You might think that happiness is something ineffable, an elusive state of being that defies quantification and analysis. But over the past decade, Sonja Lyubomirsky and her collaborators at the University of California, Riverside, have conducted many studies that demonstrate that happiness can, in fact, be systematically measured. (I think it’s safe to say that Sonja is one of the top happiness scientists in the world at the moment).
Here is what she discovered:
What does make a difference in happiness are people’s habits and activities. Even simple actions like expressing gratitude and performing acts of kindness can make you feel measurably better. The conclusion? Changing activities, rather than fixating on ideal circumstances, is the best way to boost happiness [PDF].
The benefits of happiness [PDF] go beyond just feeling good. In 2005, Lyubomirsky and her colleagues documented how happiness and positive feelings improve people’s personal and professional lives. For example, happy people tend to be more creative, are more productive at work, and go on to earn higher salaries. You read that right: Getting a raise won’t make you happier, but if you’re already happy, more money is likely to come your way as a side benefit. Hard statistics about these positive outcomes—higher salaries, better performance evaluations, and greater longevity—help win over skeptics to the value of happiness research.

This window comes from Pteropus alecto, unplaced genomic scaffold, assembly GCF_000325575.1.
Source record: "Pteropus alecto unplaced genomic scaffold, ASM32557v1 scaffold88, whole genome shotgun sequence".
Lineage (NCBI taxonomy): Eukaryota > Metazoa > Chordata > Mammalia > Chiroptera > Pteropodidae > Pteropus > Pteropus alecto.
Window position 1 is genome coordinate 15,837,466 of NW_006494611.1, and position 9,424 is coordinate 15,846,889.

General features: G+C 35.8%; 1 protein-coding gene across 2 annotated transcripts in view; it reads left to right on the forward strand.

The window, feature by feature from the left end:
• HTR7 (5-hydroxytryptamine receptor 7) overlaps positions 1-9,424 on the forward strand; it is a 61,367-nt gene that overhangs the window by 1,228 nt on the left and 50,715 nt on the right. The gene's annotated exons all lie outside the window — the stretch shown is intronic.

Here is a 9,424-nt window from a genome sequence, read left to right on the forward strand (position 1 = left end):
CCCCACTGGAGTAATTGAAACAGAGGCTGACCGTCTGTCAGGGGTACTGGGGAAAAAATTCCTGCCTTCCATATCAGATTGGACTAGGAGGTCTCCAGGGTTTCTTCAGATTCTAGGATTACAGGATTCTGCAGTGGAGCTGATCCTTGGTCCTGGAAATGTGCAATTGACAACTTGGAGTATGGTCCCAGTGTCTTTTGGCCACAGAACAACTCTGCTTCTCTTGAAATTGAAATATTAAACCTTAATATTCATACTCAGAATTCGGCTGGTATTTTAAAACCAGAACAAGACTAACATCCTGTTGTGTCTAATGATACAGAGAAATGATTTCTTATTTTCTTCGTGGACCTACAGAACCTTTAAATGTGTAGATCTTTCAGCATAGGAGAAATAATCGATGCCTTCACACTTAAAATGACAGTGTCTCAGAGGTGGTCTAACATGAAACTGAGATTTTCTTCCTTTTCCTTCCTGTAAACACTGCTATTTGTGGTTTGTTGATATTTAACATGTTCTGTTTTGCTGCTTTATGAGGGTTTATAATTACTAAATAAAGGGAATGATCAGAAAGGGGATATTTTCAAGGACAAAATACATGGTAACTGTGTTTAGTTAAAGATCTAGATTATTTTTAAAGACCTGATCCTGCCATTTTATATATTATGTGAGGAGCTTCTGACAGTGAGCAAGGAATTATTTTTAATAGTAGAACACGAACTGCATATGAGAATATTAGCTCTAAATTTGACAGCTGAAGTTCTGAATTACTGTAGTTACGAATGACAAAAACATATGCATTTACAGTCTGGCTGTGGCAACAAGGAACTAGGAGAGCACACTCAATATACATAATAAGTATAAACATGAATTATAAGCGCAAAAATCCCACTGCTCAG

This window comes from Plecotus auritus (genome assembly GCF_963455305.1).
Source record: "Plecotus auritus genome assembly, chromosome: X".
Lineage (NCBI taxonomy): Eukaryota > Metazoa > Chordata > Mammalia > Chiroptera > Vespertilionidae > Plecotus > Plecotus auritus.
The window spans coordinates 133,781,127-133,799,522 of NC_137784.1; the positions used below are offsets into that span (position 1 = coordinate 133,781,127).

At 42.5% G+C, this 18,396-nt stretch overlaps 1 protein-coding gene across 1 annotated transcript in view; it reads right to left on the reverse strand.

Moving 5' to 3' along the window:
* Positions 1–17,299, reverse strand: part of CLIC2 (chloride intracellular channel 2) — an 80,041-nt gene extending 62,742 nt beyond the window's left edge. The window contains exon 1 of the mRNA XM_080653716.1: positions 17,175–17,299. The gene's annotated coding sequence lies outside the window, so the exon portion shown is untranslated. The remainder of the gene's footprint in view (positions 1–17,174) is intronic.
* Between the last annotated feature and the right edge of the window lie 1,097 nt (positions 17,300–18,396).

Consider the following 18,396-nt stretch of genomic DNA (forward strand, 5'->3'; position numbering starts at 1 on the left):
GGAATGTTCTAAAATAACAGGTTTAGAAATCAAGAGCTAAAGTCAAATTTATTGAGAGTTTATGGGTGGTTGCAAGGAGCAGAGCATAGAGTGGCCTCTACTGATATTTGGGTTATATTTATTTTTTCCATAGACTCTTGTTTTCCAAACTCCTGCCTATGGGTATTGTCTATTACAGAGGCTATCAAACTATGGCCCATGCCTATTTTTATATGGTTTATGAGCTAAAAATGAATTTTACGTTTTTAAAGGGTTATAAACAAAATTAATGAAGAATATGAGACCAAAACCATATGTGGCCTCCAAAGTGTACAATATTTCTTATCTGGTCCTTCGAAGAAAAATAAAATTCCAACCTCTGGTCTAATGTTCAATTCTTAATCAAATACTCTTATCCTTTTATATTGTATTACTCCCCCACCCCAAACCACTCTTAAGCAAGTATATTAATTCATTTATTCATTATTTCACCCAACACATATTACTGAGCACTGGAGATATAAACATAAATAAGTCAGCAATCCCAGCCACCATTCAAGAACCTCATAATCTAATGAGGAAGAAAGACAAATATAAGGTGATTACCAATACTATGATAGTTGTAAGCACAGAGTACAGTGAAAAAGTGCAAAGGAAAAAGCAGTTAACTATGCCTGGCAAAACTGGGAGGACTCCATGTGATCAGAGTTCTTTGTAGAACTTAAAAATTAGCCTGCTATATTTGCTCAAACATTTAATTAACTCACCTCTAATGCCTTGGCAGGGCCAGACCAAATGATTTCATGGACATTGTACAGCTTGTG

In the workplace, one manifestation of being happy is your ability to achieve a state of full engagement, or “flow,” a term psychologist Mihaly Csikszentmihalyi at Claremont Graduate University, in California, coined to describe this phenomenon. When it happens, hours pass by like minutes, and you forget about outside worries. Nearly everyone experiences flow at some point or another, including knowledge workers such as engineers and scientists, whose jobs require a great deal of focused creativity and problem solving. As it turns out, technology can help identify this cherished state of mind.
In one small but intriguing study, Yano, his colleague Koji Ara, and Csikszentmihalyi looked at whether you could quantify when people had reached that special state of being “in the zone” [PDF]. In this experiment, participants were asked to keep a diary of their feelings and corresponding activities throughout the day. The key indicator of flow turned out to be consistency in movement. For some people, that consistent movement was slow; for others it was fast. Some were morning people; others favored the afternoon or evenings. Regardless, when participants experienced flow, their motions became more regular, as they lost themselves in a challenging but engrossing activity. When they compared their data to their daily diaries, participants were often surprised to see that their mental state had such an obvious digital signature. Once people became aware of their daily patterns, they could better schedule their work to take advantage of times when they were most likely to be in this mental state.
In time, more businesses will make use of these methods, to measure worker behavior and satisfaction, to study the effectiveness of new practices and procedures, perhaps even to cultivate flow. In this way employers should be able to create environments that boost positive engagement and overall productivity. That would indeed be a happy outcome.
Taken from Can Technology Make You Happy? (a fascinating article about wearable sensors)